A youth in London, Ont., was put on life support as a result of a suspected vaping-related illness, local health authorities said at a press conference Wednesday afternoon.
The Middlesex-London Health Unit said that the high school-aged youth had to be temporarily put in the intensive care unit, and has since recovered.
“While we weren’t able to say conclusively that the respiratory illness that occurred in this young person was the result of vaping, there is no other identifiable cause in this case,” said Dr. Chris Mackie, medical officer of health and CEO of MLHU in a statement.
“We know very little about the long-term health effects associated with e-cigarettes, but our findings so far are enough to convince us of the need to advise the public.”
This is Canada’s first reported case of vaping-related illness. There have been seven reported deaths and hundreds of cases in the U.S.
WATCH: Vaping-related deaths reported in U.S.
At the press conference, officials released little information about the case, including keeping the patient’s gender hidden. The individual was using an e-cigarette “at least daily,” Mackie said. While health officials are aware of the brand of vape being used and whether or not the person was vaping a nicotine or cannabis product, they did not wish to disclose it publicly.
“That would imply that this was something coming from one brand, when clearly, looking at the international evidence, that’s not the case,” Mackie said.
Wednesday’s conference came nearly two weeks after Health Canada issued a warning to Canadians that vaping products can carry a risk of pulmonary illness. Health Canada has also previously stated there had been no known vaping-related illness reported in the nation.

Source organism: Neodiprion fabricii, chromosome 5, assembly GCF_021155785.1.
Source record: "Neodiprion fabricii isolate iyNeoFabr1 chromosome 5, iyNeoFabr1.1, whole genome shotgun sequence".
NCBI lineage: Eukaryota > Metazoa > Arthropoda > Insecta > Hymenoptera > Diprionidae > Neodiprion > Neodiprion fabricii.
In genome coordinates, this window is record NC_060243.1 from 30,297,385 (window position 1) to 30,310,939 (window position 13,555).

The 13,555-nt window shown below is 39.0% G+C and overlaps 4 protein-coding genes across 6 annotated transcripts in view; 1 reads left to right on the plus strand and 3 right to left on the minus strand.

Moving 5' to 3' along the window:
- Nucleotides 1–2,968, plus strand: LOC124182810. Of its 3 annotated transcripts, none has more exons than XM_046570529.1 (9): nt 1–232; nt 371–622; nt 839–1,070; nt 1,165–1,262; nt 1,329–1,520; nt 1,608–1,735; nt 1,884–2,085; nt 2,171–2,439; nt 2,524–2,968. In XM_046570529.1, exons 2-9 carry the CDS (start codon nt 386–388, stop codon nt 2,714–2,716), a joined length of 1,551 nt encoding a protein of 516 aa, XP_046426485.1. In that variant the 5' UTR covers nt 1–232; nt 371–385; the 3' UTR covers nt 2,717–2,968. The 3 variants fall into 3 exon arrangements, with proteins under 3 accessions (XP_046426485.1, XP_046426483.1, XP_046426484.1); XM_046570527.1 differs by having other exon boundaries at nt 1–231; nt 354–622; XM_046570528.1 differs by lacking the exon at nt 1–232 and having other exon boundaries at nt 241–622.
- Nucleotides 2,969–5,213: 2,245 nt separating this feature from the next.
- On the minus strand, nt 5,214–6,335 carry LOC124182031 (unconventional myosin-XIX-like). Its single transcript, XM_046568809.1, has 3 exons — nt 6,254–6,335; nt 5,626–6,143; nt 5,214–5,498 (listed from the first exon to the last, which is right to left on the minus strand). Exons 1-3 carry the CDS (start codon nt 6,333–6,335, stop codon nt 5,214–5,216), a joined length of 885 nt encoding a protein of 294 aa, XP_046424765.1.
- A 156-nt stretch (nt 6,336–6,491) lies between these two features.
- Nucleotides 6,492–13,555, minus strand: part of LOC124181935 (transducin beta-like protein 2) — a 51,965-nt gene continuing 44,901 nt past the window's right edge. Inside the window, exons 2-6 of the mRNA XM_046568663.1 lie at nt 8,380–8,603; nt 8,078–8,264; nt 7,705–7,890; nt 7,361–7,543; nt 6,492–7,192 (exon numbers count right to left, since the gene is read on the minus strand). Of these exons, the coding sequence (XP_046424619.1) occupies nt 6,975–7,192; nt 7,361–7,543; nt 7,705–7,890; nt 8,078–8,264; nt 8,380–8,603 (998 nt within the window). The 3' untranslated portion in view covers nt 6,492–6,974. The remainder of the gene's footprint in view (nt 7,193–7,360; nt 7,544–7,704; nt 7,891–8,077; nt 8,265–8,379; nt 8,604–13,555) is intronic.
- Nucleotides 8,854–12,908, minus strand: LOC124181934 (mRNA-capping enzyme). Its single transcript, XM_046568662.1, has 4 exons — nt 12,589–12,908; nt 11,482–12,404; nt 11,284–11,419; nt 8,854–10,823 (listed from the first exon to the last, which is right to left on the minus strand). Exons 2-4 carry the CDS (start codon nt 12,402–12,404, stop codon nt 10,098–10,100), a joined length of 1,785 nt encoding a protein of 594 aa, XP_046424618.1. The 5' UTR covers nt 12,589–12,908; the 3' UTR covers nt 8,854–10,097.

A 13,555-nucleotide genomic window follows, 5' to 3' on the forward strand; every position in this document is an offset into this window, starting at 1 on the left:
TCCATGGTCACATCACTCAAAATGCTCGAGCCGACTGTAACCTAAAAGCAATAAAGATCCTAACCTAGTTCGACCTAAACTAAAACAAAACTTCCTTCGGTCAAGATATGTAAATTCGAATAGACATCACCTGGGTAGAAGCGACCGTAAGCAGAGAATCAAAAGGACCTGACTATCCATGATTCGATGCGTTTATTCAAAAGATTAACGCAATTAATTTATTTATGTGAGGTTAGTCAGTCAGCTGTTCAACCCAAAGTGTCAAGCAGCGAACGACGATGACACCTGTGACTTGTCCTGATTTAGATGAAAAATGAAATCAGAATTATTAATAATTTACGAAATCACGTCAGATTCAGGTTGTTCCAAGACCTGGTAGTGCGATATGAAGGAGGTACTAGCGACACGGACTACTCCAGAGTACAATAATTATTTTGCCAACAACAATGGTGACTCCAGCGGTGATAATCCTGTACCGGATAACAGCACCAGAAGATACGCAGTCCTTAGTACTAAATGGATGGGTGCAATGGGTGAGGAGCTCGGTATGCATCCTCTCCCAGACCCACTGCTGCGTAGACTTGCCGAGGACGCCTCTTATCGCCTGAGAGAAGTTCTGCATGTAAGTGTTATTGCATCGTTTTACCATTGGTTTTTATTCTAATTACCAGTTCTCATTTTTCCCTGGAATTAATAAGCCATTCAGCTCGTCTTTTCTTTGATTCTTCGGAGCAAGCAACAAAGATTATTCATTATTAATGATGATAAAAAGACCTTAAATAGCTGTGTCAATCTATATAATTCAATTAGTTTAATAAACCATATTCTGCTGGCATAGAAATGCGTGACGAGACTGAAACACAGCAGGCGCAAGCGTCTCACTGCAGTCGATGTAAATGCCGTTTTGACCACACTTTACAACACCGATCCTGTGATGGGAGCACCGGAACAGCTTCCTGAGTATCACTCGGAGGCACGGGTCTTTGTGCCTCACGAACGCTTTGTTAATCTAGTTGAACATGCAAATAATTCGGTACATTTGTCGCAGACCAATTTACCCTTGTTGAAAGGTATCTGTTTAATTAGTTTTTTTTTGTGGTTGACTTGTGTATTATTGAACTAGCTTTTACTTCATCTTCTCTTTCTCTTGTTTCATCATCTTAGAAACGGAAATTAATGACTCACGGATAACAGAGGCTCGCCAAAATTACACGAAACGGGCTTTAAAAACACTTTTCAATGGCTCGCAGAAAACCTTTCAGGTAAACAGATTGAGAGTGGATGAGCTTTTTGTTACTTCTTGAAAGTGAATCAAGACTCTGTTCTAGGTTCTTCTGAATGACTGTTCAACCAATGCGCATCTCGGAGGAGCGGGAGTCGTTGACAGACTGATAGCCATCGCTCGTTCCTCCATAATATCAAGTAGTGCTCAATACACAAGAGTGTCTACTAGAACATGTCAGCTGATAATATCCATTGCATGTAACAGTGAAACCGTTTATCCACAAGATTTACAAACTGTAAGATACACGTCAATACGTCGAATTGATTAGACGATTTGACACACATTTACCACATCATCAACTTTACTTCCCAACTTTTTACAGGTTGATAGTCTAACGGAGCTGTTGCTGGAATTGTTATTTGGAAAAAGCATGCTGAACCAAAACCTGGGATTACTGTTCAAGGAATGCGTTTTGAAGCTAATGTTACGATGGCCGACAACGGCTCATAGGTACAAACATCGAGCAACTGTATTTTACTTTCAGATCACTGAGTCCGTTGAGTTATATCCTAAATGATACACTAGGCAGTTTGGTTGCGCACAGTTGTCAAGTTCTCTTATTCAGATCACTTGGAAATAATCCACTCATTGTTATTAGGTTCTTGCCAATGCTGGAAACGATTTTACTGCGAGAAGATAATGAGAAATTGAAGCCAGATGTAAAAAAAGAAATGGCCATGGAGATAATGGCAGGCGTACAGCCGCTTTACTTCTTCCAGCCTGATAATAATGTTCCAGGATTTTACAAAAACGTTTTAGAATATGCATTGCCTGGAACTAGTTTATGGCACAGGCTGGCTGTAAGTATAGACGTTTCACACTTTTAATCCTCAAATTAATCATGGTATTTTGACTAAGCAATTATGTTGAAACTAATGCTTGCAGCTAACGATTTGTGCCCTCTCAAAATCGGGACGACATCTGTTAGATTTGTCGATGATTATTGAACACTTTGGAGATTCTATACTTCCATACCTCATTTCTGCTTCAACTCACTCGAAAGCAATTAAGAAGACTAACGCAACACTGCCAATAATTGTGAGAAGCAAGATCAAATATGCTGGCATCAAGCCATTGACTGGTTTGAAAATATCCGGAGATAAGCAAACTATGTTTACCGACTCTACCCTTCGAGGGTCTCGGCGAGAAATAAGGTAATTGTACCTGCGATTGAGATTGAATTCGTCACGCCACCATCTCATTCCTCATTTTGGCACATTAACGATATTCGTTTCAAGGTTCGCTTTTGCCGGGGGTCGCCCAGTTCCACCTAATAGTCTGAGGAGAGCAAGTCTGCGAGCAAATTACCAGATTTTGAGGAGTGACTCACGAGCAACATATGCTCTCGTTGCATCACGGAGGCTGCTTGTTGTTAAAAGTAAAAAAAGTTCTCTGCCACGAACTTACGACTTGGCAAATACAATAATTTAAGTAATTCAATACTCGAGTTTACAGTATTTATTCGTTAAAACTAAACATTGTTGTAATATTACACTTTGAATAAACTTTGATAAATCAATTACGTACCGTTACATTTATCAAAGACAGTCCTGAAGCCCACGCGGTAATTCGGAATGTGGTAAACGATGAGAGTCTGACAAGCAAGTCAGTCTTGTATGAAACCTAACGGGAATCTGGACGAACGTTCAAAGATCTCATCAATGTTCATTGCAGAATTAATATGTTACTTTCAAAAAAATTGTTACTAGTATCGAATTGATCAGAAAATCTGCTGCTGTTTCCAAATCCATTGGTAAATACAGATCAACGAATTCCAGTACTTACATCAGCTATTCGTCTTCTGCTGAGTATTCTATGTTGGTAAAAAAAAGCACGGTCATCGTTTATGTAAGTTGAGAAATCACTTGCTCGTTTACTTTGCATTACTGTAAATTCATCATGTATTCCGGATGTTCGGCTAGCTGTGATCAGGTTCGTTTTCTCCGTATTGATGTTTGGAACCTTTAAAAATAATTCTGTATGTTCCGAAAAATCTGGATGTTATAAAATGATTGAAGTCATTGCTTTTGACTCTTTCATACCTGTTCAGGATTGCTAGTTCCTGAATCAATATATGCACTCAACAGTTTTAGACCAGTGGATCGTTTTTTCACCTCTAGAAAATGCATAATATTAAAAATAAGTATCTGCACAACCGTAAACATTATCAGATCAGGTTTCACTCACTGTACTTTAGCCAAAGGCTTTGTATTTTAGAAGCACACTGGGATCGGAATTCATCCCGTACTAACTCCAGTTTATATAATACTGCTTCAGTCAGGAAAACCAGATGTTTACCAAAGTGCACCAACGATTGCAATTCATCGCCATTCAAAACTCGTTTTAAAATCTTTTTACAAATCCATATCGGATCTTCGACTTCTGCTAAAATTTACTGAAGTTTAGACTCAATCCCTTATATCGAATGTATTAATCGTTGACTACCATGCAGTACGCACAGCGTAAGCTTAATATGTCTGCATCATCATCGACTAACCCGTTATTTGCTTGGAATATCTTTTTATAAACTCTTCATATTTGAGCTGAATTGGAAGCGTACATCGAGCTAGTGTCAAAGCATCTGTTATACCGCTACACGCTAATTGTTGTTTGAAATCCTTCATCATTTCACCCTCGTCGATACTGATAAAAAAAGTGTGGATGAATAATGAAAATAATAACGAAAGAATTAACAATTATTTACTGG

Ontario deputy premier and Health Minister Christine Elliott issued a statement on Wednesday in which she indicates she has “become increasingly concerned about the prevalence and possible health consequences of vaping, particularly as they affect our youth.”
The MLHU statement on Wednesday adds that Elliott has issued a minister’s order that “will require public hospitals in Ontario to provide the Chief Medical Officer of Health with statistical, non-identifying information related to incidences of vaping-related severe pulmonary disease.”
In Canada, around 100 people die every day from tobacco smoking-related illness, according to Health Canada. While in the U.K., Mackie said, doctors occasionally prescribe vaping as a way for people to stop smoking, he’s concerned that vaping could lead to smoking among Canadian youth who have never smoked.
“In that situation you’re actually getting people addicted to a product. Then, when they run out of money, because it is very expensive, cigarettes are much cheaper so you start to see that smoking behaviour go up.”
He’s not sure whether this case would be an argument for banning vaping altogether though.
“You can’t make provincial or national policy based on one case, so I wouldn’t say that this is the case that tips in the direction of banning vaping. I think it’s really important to gather information systematically and to make a policy decision at the appropriate level when more information is available.”
WATCH: Is vaping hazardous to your health?
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